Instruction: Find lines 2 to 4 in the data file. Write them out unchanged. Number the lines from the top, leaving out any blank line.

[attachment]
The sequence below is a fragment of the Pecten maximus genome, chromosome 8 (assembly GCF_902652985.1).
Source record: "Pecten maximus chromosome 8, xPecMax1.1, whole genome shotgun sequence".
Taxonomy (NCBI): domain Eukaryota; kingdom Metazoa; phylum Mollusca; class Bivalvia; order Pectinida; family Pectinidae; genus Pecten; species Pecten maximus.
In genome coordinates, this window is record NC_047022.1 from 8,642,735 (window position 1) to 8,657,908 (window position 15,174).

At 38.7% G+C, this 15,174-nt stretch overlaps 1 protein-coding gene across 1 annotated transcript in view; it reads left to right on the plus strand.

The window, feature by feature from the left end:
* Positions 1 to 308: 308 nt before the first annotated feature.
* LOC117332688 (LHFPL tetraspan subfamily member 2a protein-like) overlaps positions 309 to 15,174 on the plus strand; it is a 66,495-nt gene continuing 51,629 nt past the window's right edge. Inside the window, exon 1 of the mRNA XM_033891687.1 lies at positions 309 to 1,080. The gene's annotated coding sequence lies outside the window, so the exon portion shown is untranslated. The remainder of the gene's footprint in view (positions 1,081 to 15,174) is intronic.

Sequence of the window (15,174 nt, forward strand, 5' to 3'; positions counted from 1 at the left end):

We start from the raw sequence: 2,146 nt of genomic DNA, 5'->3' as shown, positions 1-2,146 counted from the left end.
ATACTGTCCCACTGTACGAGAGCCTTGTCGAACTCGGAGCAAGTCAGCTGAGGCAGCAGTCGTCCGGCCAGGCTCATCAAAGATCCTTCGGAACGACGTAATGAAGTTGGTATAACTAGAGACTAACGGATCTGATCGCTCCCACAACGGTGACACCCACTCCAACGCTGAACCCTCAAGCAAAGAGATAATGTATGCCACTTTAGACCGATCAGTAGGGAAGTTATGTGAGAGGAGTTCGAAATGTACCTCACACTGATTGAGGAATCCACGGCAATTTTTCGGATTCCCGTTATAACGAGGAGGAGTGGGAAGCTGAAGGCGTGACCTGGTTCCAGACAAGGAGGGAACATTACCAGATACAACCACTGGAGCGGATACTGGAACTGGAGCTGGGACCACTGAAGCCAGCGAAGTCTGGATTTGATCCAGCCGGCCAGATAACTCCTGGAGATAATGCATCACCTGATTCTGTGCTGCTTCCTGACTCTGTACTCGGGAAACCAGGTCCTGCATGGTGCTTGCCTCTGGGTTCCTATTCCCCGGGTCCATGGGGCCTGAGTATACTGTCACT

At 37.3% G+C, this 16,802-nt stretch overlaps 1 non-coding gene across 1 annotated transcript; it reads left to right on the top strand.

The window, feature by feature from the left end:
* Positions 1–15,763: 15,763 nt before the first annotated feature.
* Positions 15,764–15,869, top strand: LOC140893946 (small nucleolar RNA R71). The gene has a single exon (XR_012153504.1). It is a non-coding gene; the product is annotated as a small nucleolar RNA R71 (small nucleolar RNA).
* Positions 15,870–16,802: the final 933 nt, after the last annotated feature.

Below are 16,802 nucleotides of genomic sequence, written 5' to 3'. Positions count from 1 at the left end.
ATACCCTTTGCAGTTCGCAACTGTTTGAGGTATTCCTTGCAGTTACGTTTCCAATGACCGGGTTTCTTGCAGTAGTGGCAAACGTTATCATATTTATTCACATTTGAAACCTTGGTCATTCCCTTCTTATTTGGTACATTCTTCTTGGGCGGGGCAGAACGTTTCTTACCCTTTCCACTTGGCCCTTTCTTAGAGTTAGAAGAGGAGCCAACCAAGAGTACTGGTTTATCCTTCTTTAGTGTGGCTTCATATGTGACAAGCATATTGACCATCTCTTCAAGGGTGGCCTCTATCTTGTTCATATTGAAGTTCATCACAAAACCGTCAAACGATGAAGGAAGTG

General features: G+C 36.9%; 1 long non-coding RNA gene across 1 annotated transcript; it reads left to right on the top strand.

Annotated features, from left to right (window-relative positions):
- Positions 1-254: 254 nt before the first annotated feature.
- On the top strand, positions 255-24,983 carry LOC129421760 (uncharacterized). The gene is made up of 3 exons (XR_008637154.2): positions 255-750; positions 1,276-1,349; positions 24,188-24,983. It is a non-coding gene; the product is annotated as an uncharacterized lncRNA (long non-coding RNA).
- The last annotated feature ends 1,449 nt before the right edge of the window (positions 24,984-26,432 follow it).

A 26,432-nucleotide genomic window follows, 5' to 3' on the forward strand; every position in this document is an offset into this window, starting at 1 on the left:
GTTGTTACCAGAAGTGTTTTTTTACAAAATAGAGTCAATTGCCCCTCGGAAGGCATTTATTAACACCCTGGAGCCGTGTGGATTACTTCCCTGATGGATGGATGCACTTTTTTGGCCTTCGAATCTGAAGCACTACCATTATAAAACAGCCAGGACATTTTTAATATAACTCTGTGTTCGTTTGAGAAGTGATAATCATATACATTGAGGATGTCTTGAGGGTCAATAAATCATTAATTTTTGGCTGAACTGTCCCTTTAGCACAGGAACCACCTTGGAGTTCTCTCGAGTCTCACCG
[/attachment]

Source record: "Pecten maximus chromosome 8, xPecMax1.1, whole genome shotgun sequence".
Taxonomy (NCBI): domain Eukaryota; kingdom Metazoa; phylum Mollusca; class Bivalvia; order Pectinida; family Pectinidae; genus Pecten; species Pecten maximus.
In genome coordinates, this window is record NC_047022.1 from 8,642,735 (window position 1) to 8,657,908 (window position 15,174).